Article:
Vilnius holds funeral for Lithuanian partisan commander Ramanauskas-Vanagas (Updated)

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Vilnius is hosting a solemn state funeral for Adolfas Ramanauskas-Vanagas, a Lithuanian armed anti-Soviet resistance commander, on Friday.

Updates throughout.

His remains were discovered at the Orphans' Cemetery in Vilnius later this year.

The coffin covered with a Lithuanian tricolor was on Friday morning brought to Vilnius University Saint Johns' Church and was met by members of the family, Lithuania's Chief of Defense Lieutenant General Jonas Vytautas Žukas and sanctified by Vilnius Archbishop Gintaras Grušas.

At noon, President Dalia Grybauskaitė, Prime Minister Saulius Skvernelis and Speaker of the Seimas will honor the memory of the partisan leader, and members of the public will be able to pay final respects until the evening.

The funeral will take place at Antakalnis Cemetery on Saturday afternoon.

Ramanauskas-Vanagas, the commander of the Dzūkija region in southern Lithuania, was among the partisan leaders who signed the Union of Lithuanian Freedom Fighters' Declaration in 1949.

Partisan groups began to form in Lithuania in 1944 in response to Soviet repressions and deportations and forced conscription to the Red Army. The organized armed resistance against the Soviet occupation ended in 1953.

Ramanauskas-Vanagas was arrested by the Soviets in 1956 and was executed a year later.

His remains were discovered and identified earlier this year.

A guerilla war was launched in the Baltic states after the Soviet army pushed the Nazis out in the summer of 1944 and occupied the Baltic country for a second time, which was followed by Soviet repressions, terror and mobilization to the Soviet army.

The first partisan groups were formed in Lithuania in late summer of 1944. They wore Lithuanian army uniforms and were mainly young man who underwent military training in these groups.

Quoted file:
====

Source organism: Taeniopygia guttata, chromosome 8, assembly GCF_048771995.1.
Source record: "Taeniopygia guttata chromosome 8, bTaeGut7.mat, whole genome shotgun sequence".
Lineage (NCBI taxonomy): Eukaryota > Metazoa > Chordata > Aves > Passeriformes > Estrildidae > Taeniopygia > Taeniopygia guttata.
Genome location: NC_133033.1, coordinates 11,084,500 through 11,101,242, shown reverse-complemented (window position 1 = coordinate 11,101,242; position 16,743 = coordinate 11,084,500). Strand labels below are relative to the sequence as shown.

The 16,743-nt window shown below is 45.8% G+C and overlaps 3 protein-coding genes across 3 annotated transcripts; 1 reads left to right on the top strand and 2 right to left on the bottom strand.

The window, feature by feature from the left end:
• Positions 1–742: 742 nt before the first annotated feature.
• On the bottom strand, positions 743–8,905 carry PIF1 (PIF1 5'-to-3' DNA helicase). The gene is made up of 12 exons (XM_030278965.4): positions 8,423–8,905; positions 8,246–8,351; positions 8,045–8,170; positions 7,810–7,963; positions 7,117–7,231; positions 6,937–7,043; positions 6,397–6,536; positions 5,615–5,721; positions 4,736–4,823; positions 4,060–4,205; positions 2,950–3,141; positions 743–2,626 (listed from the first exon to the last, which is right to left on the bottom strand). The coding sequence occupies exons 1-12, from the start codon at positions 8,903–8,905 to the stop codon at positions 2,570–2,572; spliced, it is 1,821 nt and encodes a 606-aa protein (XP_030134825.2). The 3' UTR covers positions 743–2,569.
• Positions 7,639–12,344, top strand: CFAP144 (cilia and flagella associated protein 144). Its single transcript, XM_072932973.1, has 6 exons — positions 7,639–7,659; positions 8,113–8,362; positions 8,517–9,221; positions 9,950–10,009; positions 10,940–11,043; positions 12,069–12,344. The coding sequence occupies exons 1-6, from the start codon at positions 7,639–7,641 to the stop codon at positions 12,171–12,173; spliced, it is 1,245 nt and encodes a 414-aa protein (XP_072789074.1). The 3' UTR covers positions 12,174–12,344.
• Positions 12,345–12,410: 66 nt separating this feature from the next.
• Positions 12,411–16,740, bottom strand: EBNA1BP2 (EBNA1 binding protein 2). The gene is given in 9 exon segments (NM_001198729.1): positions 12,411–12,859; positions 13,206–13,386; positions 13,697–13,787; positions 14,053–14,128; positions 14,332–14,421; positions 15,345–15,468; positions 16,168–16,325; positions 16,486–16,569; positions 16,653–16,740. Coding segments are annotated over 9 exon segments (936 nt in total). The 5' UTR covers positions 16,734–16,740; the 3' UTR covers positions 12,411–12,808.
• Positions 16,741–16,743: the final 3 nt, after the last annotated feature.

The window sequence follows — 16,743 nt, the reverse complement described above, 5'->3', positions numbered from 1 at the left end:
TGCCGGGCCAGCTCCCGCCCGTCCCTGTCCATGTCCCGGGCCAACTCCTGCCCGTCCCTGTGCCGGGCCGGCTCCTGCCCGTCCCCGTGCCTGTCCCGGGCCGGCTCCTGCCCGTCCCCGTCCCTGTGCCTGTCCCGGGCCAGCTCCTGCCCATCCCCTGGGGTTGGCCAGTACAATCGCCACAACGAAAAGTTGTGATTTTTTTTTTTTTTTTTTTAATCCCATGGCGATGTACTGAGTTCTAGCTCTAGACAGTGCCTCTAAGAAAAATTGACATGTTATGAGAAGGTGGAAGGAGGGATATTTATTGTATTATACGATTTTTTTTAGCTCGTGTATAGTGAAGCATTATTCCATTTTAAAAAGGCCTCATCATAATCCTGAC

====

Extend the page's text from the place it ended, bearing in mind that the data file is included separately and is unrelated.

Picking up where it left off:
Large groups of partisans of up to 100 members were formed in 1944-1946. Around 30,000 men were active almost across the whole territory of Lithuania, except for cities. They fought the Soviet Union's NKVD units, impeded the election of occupation government, put election offices under fire, and resisted the forced establishment of collective farms.

The scale of resistance in Lithuania was the largest out of the three Baltic states. Some still had hope in the West and believed that the Communist rule would not take long and that the United States and United Kingdom would keep their Atlantic Charter promises to restore independence for countries which lost it during the war.

After losing around 10,000 of men in the second phase of freedom fighting in 1946-1948, partisans formed smaller groups, installed bunkers and shifted to the usual guerilla war tactics. Partisans managed to create central structures but they were soon destroyed.

On Feb. 1949, partisans adopted a declaration setting out the goal of restoring a democratic State of Lithuania.

Organized armed fighting ended in the spring of 1953.

Source: BNS
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